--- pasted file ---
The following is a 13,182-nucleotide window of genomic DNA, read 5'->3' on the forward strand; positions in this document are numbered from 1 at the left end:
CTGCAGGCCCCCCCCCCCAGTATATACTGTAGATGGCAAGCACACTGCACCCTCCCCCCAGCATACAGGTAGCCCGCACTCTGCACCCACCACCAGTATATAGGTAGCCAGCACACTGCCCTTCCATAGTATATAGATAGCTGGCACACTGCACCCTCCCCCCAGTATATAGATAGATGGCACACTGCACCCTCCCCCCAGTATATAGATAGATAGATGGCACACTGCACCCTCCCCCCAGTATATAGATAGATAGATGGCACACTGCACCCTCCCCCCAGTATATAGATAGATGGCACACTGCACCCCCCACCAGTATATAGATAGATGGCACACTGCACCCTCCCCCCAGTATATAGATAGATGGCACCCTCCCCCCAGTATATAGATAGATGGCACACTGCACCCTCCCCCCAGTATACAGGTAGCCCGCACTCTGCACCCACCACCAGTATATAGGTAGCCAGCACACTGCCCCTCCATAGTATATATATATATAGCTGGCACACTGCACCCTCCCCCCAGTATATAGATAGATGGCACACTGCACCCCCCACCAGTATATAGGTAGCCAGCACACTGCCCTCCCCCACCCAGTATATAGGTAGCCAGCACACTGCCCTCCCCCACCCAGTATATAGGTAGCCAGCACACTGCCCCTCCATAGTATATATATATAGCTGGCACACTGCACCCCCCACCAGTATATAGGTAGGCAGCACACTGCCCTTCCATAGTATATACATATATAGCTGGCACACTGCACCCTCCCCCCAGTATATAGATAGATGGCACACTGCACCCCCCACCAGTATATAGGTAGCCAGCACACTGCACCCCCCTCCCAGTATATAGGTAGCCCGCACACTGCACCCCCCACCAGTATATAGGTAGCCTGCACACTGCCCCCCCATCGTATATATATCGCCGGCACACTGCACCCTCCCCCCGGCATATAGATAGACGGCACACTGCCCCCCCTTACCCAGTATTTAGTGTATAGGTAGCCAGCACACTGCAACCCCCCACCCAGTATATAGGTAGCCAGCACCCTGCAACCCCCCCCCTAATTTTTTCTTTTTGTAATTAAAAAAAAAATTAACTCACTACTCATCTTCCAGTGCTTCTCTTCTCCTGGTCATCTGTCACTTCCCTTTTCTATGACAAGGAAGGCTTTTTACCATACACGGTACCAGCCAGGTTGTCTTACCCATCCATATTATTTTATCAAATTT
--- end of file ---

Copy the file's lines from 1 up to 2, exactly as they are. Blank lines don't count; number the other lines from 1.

The following is a 13,182-nucleotide window of genomic DNA, read 5'->3' on the forward strand; positions in this document are numbered from 1 at the left end:
CTGCAGGCCCCCCCCCCCAGTATATACTGTAGATGGCAAGCACACTGCACCCTCCCCCCAGCATACAGGTAGCCCGCACTCTGCACCCACCACCAGTATATAGGTAGCCAGCACACTGCCCTTCCATAGTATATAGATAGCTGGCACACTGCACCCTCCCCCCAGTATATAGATAGATGGCACACTGCACCCTCCCCCCAGTATATAGATAGATAGATGGCACACTGCACCCTCCCCCCAGTATATAGATAGATAGATGGCACACTGCACCCTCCCCCCAGTATATAGATAGATGGCACACTGCACCCCCCACCAGTATATAGATAGATGGCACACTGCACCCTCCCCCCAGTATATAGATAGATGGCACCCTCCCCCCAGTATATAGATAGATGGCACACTGCACCCTCCCCCCAGTATACAGGTAGCCCGCACTCTGCACCCACCACCAGTATATAGGTAGCCAGCACACTGCCCCTCCATAGTATATATATATATAGCTGGCACACTGCACCCTCCCCCCAGTATATAGATAGATGGCACACTGCACCCCCCACCAGTATATAGGTAGCCAGCACACTGCCCTCCCCCACCCAGTATATAGGTAGCCAGCACACTGCCCTCCCCCACCCAGTATATAGGTAGCCAGCACACTGCCCCTCCATAGTATATATATATAGCTGGCACACTGCACCCCCCACCAGTATATAGGTAGGCAGCACACTGCCCTTCCATAGTATATACATATATAGCTGGCACACTGCACCCTCCCCCCAGTATATAGATAGATGGCACACTGCACCCCCCACCAGTATATAGGTAGCCAGCACACTGCACCCCCCTCCCAGTATATAGGTAGCCCGCACACTGCACCCCCCACCAGTATATAGGTAGCCTGCACACTGCCCCCCCATCGTATATATATCGCCGGCACACTGCACCCTCCCCCCGGCATATAGATAGACGGCACACTGCCCCCCCTTACCCAGTATTTAGTGTATAGGTAGCCAGCACACTGCAACCCCCCACCCAGTATATAGGTAGCCAGCACCCTGCAACCCCCCCCCTAATTTTTTCTTTTTGTAATTAAAAAAAAAATTAACTCACTACTCATCTTCCAGTGCTTCTCTTCTCCTGGTCATCTGTCACTTCCCTTTTCTATGACAAGGAAGGCTTTTTACCATACACGGTACCAGCCAGGTTGTCTTACCCATCCATATTATTTTATCAAATTT